Buy Lethal Intent: Lethal Intent is being reissued as a Kensington Books “True Crime Classic.” Find it in bookstores or order it online at your favorite bookseller. amazon.com bn.com booksamillion.com indiebound.org

10 comments:

  1. Sue, thanks for joining us today and writing such an interesting piece! I don't know how you true crime writers do what you do. You're part writer, part historian, part psychologist. And you have to go to sleep each night with your subject's thoughts/actions/motivations (not to mention, the victims and their families)on your brain. That's a lot to deal with. I know I couldn't do it!

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  2. What a fascinating post - I'm familiar with the case but will definitely go out and buy the book. Your "job" sounds chilling - it takes a certain kind of person to be able to delve such troubled souls. I always felt some compassion towards her (misguided or not) - I'm looking forward to finding out more.

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  3. Thanks wonderful Stiletto Gang for having me. It's an honour to guest blog for you!

    You're right, as Hannah says, delving into such troubled souls can be challenging. (I once wrote a piece called "Out of My Mind" - meaning, out of my mind and in to hers. It was hard at times during this 18 months to 2 years to know where one ended and other began.)I too felt compassion Hannah although oddly, some readers have questioned this. Truthfully, I felt overwhelmed with compassion for the little girl she once was. As the story reached her adult life, of course I also felt huge compassion for the families she wrecked by killing seven men who, contrary to news reports, were likely not all her "johns". So I identified with whomever I was focused on in different parts of the book. Thanks for getting the book! Please let me know what you think...Sue

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  4. Hopefully my timeline will produce a different outcome from Aileen's! I definitely think there's room for compassion for a troubled little girl here. But even if a trouble child isn't equipped to grow up and make the right choices, there still has to be some accountability. This has to be the most chilling story of the past 30 years. I can't wait to get the book and curl up with it on a cold night this winter. With the lights on.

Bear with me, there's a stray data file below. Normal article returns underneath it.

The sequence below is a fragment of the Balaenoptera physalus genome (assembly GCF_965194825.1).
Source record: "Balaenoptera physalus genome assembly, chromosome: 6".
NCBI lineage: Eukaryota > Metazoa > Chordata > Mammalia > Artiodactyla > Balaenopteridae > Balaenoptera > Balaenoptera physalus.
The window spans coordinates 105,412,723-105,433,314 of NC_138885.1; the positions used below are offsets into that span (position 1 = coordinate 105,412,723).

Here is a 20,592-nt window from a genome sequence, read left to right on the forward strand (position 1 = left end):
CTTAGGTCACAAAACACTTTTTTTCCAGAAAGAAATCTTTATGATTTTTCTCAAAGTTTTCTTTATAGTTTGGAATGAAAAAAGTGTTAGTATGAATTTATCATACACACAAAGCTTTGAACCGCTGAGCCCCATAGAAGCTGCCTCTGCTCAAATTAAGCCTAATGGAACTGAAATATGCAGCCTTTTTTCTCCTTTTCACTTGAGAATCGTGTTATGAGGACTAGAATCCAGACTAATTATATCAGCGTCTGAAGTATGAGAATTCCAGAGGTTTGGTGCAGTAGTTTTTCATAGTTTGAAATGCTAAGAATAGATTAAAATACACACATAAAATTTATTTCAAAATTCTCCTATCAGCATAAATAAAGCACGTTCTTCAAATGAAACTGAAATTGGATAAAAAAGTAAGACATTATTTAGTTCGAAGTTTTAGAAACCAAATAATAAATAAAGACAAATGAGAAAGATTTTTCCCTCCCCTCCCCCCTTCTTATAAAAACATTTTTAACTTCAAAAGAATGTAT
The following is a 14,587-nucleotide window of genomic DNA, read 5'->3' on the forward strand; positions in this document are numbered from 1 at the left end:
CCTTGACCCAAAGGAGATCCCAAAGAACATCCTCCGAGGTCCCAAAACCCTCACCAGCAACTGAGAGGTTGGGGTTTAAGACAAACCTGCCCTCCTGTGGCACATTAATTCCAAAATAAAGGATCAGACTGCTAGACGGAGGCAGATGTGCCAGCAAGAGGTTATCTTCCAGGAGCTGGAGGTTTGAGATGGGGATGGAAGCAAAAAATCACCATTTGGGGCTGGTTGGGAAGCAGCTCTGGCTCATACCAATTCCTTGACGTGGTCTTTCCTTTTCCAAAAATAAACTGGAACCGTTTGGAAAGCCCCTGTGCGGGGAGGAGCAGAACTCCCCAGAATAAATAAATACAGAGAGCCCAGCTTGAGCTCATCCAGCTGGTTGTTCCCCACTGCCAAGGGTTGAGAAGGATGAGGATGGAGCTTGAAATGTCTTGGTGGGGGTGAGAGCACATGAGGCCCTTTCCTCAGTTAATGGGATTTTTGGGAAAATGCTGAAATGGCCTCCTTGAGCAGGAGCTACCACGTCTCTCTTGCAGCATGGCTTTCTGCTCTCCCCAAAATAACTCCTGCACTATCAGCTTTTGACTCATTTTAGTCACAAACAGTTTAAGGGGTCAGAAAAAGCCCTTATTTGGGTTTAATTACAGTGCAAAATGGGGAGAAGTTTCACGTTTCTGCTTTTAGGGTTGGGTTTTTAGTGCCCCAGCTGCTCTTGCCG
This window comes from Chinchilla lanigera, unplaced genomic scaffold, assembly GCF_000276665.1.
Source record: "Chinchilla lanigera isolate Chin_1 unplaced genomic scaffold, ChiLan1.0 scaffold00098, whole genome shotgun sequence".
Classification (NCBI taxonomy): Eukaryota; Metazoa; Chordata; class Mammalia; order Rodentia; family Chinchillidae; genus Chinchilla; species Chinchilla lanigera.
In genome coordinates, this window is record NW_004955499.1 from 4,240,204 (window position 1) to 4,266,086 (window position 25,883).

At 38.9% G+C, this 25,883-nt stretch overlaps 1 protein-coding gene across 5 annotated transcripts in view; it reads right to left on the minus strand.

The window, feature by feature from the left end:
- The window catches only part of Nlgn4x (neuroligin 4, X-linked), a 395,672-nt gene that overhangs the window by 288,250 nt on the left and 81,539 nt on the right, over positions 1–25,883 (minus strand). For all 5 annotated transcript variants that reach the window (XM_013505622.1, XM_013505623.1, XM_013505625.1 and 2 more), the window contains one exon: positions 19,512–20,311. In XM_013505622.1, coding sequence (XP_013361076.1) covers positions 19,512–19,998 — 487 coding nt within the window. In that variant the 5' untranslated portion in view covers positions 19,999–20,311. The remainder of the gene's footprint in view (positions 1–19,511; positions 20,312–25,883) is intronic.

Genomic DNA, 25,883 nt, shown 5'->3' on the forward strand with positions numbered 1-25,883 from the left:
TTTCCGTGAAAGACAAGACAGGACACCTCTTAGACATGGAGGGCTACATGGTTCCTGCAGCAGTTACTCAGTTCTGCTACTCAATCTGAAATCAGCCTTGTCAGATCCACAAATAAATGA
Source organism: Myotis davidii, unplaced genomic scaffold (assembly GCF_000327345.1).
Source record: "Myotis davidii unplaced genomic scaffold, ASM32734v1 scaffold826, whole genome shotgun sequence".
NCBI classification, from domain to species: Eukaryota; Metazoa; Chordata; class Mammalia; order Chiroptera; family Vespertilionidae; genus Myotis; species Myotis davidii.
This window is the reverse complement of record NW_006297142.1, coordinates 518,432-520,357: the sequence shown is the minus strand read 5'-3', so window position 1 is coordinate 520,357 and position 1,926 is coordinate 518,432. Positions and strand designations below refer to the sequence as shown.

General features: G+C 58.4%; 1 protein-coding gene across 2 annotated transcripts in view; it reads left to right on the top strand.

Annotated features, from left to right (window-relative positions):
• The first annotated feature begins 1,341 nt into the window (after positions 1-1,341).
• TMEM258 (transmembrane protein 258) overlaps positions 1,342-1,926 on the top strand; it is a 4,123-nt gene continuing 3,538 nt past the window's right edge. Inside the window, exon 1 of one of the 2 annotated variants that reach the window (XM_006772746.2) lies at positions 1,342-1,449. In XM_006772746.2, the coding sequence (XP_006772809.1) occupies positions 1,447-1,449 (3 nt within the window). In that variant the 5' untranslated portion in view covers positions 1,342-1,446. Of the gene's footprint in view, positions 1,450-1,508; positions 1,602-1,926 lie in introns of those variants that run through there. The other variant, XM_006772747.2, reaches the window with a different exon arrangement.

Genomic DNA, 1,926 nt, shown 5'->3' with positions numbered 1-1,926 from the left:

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  5. There is an old saying “Never Judge a book by it’s cover” and Sue Russell certainly did not judge Aileen Wuornos throughout the writing of this book. That is reflected in the openness and trust that she gained whilst interviewing and in turn publishing Lethal Intent.

    Sue peels back the layers of Aileen’s violent life as a child, teenager and adult and exposes that she was alienated from the world a long time before she ever committed her first murder.

    Gripping and emotional - a fantastic read, go buy a copy.

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  6. Oh, Sue, how painful it must have been to write that book! Thanks for a very interesting and informative piece.

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  7. I've always been one to try to understand the underdog - think we're all products of our upbringing ... I'm really intrigued that the men weren't all johns! Can't wait to learn more!

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  8. Thanks KL. Mary, sure your timeline will look very, very different!
    Hannah, I interviewed men (and indeed a couple testified at Aileen's trial) who had been flagged by her, shown a photograph of her waiting hungry children - not her own - and asked to give her a ride to her motel. A couple of men managed to get her out of the car when stopping for gas as she scared them. At least some (clearly not the couple who were naked when murdered) likely were giving a ride to a woman who claimed her car had broken down. But the media roundly labeled them as her "johns" - a double whammy for the families of her victims. Can you imagine?

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  9. What a chilling post.

    I don't know if the time line of my life would say anything to anyone else--but I certainly see patterns there. I admire you for discerning the logic and meaning behind such a seemingly chaotic life.

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  10. Thank you Jenny. I've always liked puzzles and that is something that certainly helps!
    Yes, I see some patterns in my timeline too. thanks for your note!
    Sue